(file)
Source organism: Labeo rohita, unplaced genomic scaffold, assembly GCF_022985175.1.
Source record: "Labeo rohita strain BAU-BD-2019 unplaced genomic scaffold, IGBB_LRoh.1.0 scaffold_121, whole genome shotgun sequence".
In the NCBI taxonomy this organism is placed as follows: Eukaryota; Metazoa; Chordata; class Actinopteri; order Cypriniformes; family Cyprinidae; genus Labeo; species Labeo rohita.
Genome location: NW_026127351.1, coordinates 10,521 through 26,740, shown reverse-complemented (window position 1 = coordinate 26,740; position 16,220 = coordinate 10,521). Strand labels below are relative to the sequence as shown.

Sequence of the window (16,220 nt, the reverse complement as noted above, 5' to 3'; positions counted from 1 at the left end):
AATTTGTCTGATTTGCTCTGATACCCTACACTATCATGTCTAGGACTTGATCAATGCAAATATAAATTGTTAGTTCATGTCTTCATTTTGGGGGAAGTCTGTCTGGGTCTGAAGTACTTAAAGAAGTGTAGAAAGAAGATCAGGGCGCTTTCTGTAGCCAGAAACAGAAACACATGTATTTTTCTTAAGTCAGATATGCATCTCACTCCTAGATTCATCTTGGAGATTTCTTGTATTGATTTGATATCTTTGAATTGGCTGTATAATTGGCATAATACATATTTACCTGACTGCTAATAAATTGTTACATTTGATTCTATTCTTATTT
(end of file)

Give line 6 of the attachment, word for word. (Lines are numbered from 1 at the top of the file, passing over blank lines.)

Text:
AATTTGTCTGATTTGCTCTGATACCCTACACTATCATGTCTAGGACTTGATCAATGCAAATATAAATTGTTAGTTCATGTCTTCATTTTGGGGGAAGTCTGTCTGGGTCTGAAGTACTTAAAGAAGTGTAGAAAGAAGATCAGGGCGCTTTCTGTAGCCAGAAACAGAAACACATGTATTTTTCTTAAGTCAGATATGCATCTCACTCCTAGATTCATCTTGGAGATTTCTTGTATTGATTTGATATCTTTGAATTGGCTGTATAATTGGCATAATACATATTTACCTGACTGCTAATAAATTGTTACATTTGATTCTATTCTTATTT